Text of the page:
Was this review helpful?

  • stevezero's Profile Photo

    Dirleton Castle Doocot

    by stevezero Updated Mar 28, 2005

    2.5 out of 5 starsHelpfulness

    Dirleton Castle Doocot

    A very complete doocot, or dovecote in a beehive style design, complete with stone nesting boxes around the inside. Situated in the grounds of the castle.

    It is in the care of Historic Scotland

    OS Ref. - NT 516 839

    Admission charge £3.30 for Adults (castle)

    Related to:
    • Castles and Palaces
    • Historical Travel
    • Architecture

    Was this review helpful?

  • stevezero's Profile Photo

    Dirleton Castle

    by stevezero Written Mar 28, 2005

    3.5 out of 5 starsHelpfulness

    Dirleton Castle

    Dirleton Castle has existed in some form since 1100. First as a Motte and Bailey Norman castle (the earthwork is still visible)
    The stone fortress dates back to 1298.
    The Ruthven family took control in 1515 and extended the castle, and held king James VI prisoner there.
    the castle has also been long famous for its gardens, both formal and informal.
    Today it has the world's longest herbaceous border.

    It is in the care of Historic Scotland

    OS Ref. - NT 516 839

    Admission charge £3.30 for Adults

    Related to:
    • Castles and Palaces
    • Architecture
    • Historical Travel

    Was this review helpful?

  • stevezero's Profile Photo

    Tantallon Castle

    by stevezero Written Mar 28, 2005

    3.5 out of 5 starsHelpfulness

    Tantallon Castle

    On a raised position overlooking the Firth of Forth, Tantallon Castle was one of the greatest fortresses of Renaissance Scotland. It had a 15m high, 4m wide curtain wall, a deep ditch in front, and was cut into solid rock protected by flanking towers.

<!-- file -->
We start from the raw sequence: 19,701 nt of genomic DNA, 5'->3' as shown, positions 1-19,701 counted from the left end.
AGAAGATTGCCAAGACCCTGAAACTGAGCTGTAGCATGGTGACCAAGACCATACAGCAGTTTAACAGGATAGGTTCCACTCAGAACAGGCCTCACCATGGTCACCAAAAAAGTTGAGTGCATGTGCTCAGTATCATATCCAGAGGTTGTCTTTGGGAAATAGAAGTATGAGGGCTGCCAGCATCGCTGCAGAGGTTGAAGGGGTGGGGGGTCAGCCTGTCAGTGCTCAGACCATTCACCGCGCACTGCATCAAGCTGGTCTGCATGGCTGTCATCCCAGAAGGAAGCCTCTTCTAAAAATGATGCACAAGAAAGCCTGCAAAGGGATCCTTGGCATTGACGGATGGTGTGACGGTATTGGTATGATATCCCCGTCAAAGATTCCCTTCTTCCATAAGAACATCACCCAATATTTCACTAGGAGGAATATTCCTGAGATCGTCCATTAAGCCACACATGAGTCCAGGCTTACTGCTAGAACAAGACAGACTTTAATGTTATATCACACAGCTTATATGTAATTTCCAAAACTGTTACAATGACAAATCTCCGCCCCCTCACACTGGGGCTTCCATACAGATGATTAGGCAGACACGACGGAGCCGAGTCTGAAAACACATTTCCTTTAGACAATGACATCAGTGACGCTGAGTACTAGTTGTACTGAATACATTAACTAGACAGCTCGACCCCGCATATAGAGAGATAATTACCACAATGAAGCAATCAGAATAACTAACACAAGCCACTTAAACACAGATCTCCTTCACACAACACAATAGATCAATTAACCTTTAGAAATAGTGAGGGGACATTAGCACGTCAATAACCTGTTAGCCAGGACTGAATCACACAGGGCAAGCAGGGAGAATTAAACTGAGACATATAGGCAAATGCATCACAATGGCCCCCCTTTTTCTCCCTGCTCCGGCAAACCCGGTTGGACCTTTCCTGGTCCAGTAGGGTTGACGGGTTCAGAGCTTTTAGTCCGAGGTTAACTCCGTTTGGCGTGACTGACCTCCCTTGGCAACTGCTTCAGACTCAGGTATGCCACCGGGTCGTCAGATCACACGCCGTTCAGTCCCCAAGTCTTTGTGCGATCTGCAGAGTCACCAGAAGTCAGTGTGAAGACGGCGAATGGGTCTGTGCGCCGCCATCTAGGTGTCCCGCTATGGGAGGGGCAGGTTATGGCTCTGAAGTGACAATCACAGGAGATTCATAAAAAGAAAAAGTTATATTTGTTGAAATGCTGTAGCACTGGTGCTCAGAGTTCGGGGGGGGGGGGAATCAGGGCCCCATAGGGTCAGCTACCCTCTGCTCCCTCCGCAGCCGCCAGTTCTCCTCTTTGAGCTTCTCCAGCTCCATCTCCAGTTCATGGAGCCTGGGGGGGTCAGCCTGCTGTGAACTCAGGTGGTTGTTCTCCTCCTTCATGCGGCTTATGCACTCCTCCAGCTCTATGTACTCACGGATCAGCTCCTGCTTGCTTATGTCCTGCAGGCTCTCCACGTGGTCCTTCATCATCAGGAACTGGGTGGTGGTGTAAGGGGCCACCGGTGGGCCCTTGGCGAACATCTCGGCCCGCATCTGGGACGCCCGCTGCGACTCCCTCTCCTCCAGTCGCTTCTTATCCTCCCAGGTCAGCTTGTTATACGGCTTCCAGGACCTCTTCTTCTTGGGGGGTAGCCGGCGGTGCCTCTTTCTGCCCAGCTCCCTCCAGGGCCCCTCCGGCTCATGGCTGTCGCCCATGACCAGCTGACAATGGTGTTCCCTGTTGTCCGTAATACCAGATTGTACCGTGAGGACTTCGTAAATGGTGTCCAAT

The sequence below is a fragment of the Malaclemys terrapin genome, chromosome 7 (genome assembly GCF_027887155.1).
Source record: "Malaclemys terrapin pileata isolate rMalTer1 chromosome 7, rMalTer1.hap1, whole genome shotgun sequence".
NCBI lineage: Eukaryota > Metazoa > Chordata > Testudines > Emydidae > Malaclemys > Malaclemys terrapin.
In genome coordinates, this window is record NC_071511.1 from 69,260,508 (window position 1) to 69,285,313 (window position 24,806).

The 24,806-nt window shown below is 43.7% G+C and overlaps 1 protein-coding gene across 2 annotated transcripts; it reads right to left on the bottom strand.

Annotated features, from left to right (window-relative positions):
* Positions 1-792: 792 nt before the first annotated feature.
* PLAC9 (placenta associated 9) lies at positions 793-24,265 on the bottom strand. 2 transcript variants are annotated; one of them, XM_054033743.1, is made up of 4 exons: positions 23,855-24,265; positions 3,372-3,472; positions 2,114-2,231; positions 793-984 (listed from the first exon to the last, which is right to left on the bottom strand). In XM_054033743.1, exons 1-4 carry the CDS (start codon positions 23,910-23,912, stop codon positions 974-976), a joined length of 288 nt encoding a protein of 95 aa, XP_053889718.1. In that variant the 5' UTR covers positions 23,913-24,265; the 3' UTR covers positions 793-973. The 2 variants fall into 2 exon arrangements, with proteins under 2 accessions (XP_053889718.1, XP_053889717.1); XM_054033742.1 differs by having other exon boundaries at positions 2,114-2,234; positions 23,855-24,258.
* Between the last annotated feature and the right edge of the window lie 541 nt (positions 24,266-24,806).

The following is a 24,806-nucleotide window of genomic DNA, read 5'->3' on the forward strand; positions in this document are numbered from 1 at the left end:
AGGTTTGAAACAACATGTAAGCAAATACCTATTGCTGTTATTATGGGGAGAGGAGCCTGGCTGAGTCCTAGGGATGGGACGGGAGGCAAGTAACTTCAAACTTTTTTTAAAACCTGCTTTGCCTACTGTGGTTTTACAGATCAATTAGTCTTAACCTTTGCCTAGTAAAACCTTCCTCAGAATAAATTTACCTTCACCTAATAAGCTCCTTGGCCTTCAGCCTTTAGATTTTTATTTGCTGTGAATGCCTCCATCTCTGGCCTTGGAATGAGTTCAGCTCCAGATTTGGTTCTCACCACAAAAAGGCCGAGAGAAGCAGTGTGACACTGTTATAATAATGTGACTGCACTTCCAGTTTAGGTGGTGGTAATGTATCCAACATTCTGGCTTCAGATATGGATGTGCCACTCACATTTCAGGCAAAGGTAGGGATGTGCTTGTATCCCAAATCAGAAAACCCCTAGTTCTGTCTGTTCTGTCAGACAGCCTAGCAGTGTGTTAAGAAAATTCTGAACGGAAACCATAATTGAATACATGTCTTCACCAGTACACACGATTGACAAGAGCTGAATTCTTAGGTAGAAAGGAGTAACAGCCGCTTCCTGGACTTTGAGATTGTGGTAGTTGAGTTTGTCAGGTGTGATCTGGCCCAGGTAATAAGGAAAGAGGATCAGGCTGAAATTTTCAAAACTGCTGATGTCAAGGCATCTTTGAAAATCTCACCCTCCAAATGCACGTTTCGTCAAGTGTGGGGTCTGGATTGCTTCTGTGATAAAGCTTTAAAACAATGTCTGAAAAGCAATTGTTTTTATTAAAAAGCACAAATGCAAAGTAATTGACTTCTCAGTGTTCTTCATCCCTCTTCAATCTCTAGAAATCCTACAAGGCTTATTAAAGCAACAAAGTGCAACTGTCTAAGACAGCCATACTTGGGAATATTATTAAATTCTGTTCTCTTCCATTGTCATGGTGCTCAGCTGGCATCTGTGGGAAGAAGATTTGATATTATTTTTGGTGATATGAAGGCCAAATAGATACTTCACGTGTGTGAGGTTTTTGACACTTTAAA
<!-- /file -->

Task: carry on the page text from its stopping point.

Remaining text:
Tantallon Castle ws begun in 1350, the seat of the Red Douglas Earls of Angus.
    the castle was the subject of 2 seiges, finally falling to James V.
    It was rebuilt as a royal fortress in 1543 and made more secure. It was besieged again in 1650 by Cromwell's forces, leaving the mighty ruin which we see today.
    There are fine views of the coast and the Bass Rock from the castle.

    The castle is now in the care of Historic Scotland.

    Admission £3.30 for Adults

    Related to:
    • Architecture
    • Historical Travel
    • Castles and Palaces

    Was this review helpful?

  • stevezero's Profile Photo

    A Beach

    by stevezero Written Jan 17, 2005

    3.5 out of 5 starsHelpfulness

    Milsey Bay , North Berwick

    Milsey Bay lies west of the harbour and provides fine, clean beaches. The word bracing should probably used as well!
    North Berwick grew as a resort in the late 1800's, and the beach is backed by imposing Victorian Villas

    Related to:
    • Beaches
    • Water Sports
    • Sailing and Boating

    Was this review helpful?

  • stevezero's Profile Photo

    The Scottish Seabird Centre

    by stevezero Written Jan 17, 2005

    4.5 out of 5 starsHelpfulness

    The Scottish Seabird Centre, North Berwick

    The Scottish Seabird Centre is a five star winning visitor attraction.
    It has a suberb position overlooking the firth of Forth and the outlying islands. It allows one to get close to the wildlife.
    They have live ameras on the nearby islands, which allow the wildlife to be seen on screens,
    There is also a shop and cafe with a deck with amazing views.

    Related to:
    • Beaches
    • Road Trip
    • Birdwatching

    Was this review helpful?

  • stevezero's Profile Photo

    The Bass Rock

    by stevezero Updated Jan 17, 2005

    4.5 out of 5 starsHelpfulness

    The Bass Rock

    The Bass Rock lies 3km out to sea from North Berwick. it is very visible from all along the coast hereabouts.
    The island is home to the world's biggest island gannet colony, there being 100 000 birds here in the breeding seaon. the birds arrive in January and stay till October.

    Related to:
    • Beaches
    • Hiking and Walking
    • Road Trip

    Was this review helpful?

Instant Answers: North Berwick

Get an instant answer from local experts and frequent travelers

84 travelers online now

Comments

North Berwick Things to Do

Reviews and photos of North Berwick things to do posted by real travelers and locals. The best tips for North Berwick sightseeing.

View all North Berwick hotels